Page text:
by Porgera Alliance
May 2nd, 2012
Statement read at Barrick's 2012 Annual General Meeting on behalf of the Porgera Alliance

Statement and Questions from Tanzania at Barrick Gold's Annual General Meeting, 27 April 2011
Pieter Blasedow read the statement and questions on behalf of the Lawyer Environmental Action Team/Friends of the Earth Tanzania at Barrick Gold's shareholder meeting, April 27, 2011

Statement and Questions from Papua New Guinea at Barrick Gold's Annual General Meeting, 27 April 2011
Unfortunately Jethro Tulin from Porgera, Papua New Guinea was held up due to plane delays to be able to get to the Barrick Gold shareholders meeting. There were also doubts that they would have let him in as his name was on a special list along with Protest Barrick co-editor and Friends of the earth campaigner, Natalie Lowrey.

Statement and Questions from Australia at Barrick Gold's Annual General Meeting, 27 April 2011
Natalie Lowrey, co-editor of ProtestBarrick.net and campaigner with Friends of the Earth Australia was denied entry as a proxy ticket hodler into Barrick Gold's shareholder meeting. This was the statement and questions she was going to ask about Barrick's Mine in Lake Cowal.

Report Back from Barrick Gold AGM: Access Denied to ProtestBarrick.net Proxy and Shareholder
Up to 200 people attended the rally to confront Barrick Gold outside their shareholder meeting in Toronto. ProtestBarrick.net shareholder and proxy were refused into the AGM and Papuan New Guinea representatives were held up in getting into Canada so missed their opportunity to make a statement to Barrick Shareholders and the Board of Directors, however, questions were asked on behalf of community in Tanzania.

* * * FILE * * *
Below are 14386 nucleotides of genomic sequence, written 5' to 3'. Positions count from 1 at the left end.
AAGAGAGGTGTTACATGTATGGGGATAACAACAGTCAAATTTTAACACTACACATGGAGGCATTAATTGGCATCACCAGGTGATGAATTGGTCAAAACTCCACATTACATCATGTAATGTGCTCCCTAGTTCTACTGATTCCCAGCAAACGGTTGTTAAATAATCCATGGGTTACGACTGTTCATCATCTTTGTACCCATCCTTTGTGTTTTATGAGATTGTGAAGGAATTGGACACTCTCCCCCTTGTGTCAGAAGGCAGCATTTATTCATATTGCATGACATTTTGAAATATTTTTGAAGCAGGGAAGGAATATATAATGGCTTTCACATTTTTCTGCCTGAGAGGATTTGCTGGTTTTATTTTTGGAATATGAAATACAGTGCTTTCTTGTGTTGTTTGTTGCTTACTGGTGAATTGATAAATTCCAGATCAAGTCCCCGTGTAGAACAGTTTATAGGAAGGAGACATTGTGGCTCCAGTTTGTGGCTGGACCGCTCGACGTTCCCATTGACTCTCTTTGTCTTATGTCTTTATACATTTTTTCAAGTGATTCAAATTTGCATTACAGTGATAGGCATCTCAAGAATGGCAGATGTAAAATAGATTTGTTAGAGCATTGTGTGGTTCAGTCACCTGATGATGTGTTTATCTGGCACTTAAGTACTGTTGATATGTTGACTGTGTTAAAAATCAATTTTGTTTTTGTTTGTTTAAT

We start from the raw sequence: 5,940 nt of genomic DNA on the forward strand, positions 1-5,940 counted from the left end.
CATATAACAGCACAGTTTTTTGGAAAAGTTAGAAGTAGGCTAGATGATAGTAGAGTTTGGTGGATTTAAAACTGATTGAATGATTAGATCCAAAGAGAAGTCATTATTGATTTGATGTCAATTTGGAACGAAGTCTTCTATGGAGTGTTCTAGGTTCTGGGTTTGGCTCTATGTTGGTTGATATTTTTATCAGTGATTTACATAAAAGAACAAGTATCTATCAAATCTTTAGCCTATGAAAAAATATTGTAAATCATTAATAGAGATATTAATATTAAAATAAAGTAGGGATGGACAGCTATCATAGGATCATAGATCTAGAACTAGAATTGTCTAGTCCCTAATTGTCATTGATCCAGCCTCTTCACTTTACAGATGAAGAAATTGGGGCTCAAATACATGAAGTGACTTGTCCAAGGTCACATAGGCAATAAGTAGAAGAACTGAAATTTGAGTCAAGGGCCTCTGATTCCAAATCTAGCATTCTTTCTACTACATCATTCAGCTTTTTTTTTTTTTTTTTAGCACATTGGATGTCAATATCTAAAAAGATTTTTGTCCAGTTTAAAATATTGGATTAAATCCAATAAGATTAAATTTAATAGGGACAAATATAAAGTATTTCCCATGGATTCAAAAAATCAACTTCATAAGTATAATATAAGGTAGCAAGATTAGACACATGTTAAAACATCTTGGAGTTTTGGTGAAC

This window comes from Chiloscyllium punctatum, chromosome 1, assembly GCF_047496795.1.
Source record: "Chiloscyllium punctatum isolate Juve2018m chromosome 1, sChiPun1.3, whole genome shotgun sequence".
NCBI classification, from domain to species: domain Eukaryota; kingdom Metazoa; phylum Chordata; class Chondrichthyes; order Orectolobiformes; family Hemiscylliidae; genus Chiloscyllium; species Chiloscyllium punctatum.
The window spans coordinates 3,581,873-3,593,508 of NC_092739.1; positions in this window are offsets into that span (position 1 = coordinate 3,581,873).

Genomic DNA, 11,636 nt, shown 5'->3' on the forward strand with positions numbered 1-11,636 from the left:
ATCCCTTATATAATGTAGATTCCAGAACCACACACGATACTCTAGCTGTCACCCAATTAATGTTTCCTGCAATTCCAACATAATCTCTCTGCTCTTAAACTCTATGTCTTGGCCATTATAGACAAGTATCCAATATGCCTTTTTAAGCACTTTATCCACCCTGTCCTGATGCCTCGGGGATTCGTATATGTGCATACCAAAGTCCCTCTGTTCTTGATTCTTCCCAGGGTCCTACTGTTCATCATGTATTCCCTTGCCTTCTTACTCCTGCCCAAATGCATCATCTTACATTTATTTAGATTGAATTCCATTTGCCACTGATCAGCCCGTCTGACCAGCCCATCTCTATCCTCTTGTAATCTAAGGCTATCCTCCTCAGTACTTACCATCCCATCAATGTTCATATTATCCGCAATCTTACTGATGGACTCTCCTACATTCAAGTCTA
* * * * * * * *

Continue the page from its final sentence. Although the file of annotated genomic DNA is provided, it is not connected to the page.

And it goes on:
Testimony before Canadian Parliament re Barrick & Porgera JV (Papua New Guinea)
Business and Human Rights Resource Centre
In October & November 2009, the Canadian House of Commons' Standing Committee on Foreign Affairs & Intl. Development held hearings on "Bill C-300, An Act respecting Corporate Accountability". The following statements were made regarding issues including allegations of killings, rape & other security problems involving personnel at the Porgera Joint Venture in Papua New Guinea, as well as the Porgera mine's environmental impacts. (Barrick Gold holds a large majority stake of the Porgera Joint Venture.)

DECLARATION OF BINATIONAL MEETING CHILE AND ARGENTINA:"LOS ANDES MINING WITHOUT BORDER"
July 15th, 2010

Espejitos por oro / Mirrors for gold
A video by a young activist film maker from the Dominican Republic, Jose Maria Cabral, highlighting the concerns of Dominica peoples about Barrick Gold's operations on their lands. [The video is in spanish only]

BARRICK GOLD IS RESPONSIBLE FOR FUELING THE CONFLICT IN BALOCHISTAN AND DEATH OF THE INDIGENOUS PEOPLE
by Zaffar BalochBaloch Human Rights Council (Canada)
April 28th, 2010
Statement of Zafar Baluch, of the Baloch Human Rights Council, at the Rally outside of Barrick's 2010 annual general meeting, held on April 28.

Statement of Mark Ekepa, Chairman of the Porgera Landowners Association at Barrick’s Annual General Meeting
April 28th, 2010
Statement of Mark Ekepa, Chairman of the Porgera Landowners Association at Barrick’s 2010 Annual General Meeting, held on April 28.

Statement of the Diaguita Huascoaltinos Indigenous and Agricultural Community, Chile
April 28th, 2010
Statement of the Diaguita Huascoaltinos community, prepared for the 2010 Barrick annual general meeting held on April 28, 2010.